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Figure 2. The Chasm of the Colorado (1873–1874) by Thomas Moran. Oil on canvas, 213.4 × 365.8 cm; Smithsonian American Art Museum, Washington, DC; Lent by the Department of the Interior Museum L.1968.84.2. This painting, which has many classical elements of the sublime, was appropriately described as an “appalling chaos of cliffs and chasms” [45] (p. 700).

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Figure 2. The Chasm of the Colorado (1873–1874) by Thomas Moran. Oil on canvas, 213.4 × 365.8 cm; Smithsonian American Art Museum, Washington, DC; Lent by the Department of the Interior Museum L.1968.84.2. This painting, which has many classical elements of the sublime, was appropriately described as an “appalling chaos of cliffs and chasms” [45] (p. 700).
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Chinese visions of the sublime share a similar vocabulary [46]. As early as the 3rd century bce, the poet Song Yu (宋玉 Sung Yü in earlier literature) wrote in the Gaotang fu (高唐赋 Kao-t’ang fu in earlier literature) (translation from [47]) (pp. 415–416):

Landscape painting in China emerged several centuries later: both Soper [46] and Lee [37] identify early examples in the mid-5th century ce. These not only express concepts of the sublime, including sheer mountain peaks, clouds, the “mystery of the Dark Spirit of the Universe” [46] (p. 164), and the transience of life, but also “picturesque” scenes of landscapes and romance (Figure 3; [48]).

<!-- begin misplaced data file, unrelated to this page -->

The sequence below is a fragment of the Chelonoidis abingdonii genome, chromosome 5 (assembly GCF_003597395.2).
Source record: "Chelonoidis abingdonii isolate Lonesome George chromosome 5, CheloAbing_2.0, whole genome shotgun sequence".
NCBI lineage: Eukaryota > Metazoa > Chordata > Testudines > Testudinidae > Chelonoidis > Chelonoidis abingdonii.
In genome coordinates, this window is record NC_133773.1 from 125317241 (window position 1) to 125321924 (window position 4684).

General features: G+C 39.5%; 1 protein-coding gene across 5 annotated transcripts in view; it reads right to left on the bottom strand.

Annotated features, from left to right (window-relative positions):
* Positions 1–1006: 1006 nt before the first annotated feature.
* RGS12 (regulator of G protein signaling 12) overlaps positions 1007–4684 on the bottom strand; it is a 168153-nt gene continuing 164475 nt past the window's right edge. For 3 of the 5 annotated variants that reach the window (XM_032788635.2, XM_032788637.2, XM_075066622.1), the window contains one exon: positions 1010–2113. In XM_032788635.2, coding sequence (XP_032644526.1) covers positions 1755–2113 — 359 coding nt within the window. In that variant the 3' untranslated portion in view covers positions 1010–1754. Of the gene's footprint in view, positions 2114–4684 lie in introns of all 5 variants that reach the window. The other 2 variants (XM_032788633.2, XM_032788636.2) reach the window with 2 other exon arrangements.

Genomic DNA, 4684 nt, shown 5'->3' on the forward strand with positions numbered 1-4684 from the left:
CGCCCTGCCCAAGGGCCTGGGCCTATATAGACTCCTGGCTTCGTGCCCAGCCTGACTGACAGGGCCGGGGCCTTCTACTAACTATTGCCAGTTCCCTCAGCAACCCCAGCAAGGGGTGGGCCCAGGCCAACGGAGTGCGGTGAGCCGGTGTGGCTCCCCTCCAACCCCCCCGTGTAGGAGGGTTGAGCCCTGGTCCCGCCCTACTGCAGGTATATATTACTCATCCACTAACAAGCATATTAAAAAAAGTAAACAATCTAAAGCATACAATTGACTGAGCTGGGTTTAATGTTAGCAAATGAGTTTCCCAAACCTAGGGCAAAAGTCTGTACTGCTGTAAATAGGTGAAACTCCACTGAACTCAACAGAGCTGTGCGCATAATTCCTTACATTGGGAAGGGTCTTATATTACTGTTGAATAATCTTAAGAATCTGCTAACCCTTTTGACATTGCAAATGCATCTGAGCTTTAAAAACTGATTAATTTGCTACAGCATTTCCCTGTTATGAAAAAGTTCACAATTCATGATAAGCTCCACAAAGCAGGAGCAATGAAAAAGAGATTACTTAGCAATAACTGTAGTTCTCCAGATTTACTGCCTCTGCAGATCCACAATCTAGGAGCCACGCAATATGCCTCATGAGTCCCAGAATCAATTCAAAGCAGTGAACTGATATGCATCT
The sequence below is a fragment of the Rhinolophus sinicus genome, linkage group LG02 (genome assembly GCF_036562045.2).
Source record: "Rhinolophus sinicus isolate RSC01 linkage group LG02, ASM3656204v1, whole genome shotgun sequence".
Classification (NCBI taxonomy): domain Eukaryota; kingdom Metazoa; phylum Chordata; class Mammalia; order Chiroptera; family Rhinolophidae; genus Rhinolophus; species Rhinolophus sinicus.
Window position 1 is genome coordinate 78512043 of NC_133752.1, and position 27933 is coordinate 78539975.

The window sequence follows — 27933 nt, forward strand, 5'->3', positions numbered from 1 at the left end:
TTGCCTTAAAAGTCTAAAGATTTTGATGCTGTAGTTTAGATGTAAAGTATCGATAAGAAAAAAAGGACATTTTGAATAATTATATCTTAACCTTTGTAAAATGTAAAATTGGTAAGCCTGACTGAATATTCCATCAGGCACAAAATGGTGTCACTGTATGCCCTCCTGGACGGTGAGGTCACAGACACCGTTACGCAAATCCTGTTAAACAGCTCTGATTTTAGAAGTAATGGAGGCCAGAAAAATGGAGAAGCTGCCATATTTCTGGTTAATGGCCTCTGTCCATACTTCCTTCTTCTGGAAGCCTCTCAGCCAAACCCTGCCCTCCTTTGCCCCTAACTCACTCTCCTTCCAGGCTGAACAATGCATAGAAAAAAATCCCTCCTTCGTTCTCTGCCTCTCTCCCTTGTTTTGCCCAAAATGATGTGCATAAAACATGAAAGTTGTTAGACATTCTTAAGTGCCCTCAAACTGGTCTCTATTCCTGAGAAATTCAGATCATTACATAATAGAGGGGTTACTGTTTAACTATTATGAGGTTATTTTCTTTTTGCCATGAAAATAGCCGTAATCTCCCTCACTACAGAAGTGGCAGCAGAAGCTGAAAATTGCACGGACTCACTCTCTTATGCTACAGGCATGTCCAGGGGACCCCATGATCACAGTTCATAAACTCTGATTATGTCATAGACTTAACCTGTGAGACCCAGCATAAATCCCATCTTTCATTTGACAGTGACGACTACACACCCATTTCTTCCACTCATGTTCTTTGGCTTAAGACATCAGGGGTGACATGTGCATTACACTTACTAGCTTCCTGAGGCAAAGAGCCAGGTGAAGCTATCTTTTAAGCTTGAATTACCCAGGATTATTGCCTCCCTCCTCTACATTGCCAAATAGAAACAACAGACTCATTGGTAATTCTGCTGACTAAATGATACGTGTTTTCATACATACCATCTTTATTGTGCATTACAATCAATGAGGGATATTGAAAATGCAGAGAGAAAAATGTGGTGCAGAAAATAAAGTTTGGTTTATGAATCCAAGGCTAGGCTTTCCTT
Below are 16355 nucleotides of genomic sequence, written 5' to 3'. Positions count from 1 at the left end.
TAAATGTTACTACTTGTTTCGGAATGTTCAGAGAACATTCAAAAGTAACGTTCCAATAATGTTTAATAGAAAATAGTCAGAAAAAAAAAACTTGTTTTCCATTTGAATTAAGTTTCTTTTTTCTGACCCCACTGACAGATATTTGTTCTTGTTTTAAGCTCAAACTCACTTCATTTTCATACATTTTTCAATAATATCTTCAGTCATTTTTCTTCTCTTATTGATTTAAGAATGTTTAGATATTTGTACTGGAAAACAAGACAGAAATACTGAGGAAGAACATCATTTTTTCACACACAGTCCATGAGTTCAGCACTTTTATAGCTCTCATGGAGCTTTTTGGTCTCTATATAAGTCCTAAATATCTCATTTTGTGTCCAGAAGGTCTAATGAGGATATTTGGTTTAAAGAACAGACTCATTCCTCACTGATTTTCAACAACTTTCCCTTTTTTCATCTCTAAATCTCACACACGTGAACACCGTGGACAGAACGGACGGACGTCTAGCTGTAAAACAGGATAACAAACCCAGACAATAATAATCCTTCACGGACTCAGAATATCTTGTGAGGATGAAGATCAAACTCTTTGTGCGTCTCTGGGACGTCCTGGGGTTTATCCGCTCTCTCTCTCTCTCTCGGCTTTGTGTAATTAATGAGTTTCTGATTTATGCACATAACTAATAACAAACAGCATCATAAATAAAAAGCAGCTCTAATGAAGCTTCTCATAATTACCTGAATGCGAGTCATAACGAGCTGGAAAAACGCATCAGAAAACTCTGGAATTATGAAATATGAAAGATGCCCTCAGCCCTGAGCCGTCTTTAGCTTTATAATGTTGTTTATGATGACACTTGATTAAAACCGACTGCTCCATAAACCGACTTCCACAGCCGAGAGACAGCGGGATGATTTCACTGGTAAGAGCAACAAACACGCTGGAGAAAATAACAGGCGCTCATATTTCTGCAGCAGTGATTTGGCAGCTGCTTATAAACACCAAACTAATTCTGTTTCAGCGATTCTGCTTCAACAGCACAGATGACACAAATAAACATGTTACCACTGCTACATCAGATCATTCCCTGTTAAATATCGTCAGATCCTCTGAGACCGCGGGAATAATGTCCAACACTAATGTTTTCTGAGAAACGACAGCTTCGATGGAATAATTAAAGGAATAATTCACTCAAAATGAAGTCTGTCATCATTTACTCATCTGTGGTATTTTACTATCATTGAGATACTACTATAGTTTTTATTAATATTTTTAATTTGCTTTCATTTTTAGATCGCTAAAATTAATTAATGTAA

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Figure 3. Nymph of the Luo River (detail) (5th century, but probably a Song Dynasty (960–1279 ce) copy) attributed to Gu Kaizhi (顧愷之 Ku K’ai-chih in earlier translations). From a hand-scroll in Beijing’s Palace Museum (image in the public domain) [48].

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Figure 3. Nymph of the Luo River (detail) (5th century, but probably a Song Dynasty (960–1279 ce) copy) attributed to Gu Kaizhi (顧愷之 Ku K’ai-chih in earlier translations). From a hand-scroll in Beijing’s Palace Museum (image in the public domain) [48].
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2.2. Taming the Sublime in the Picturesque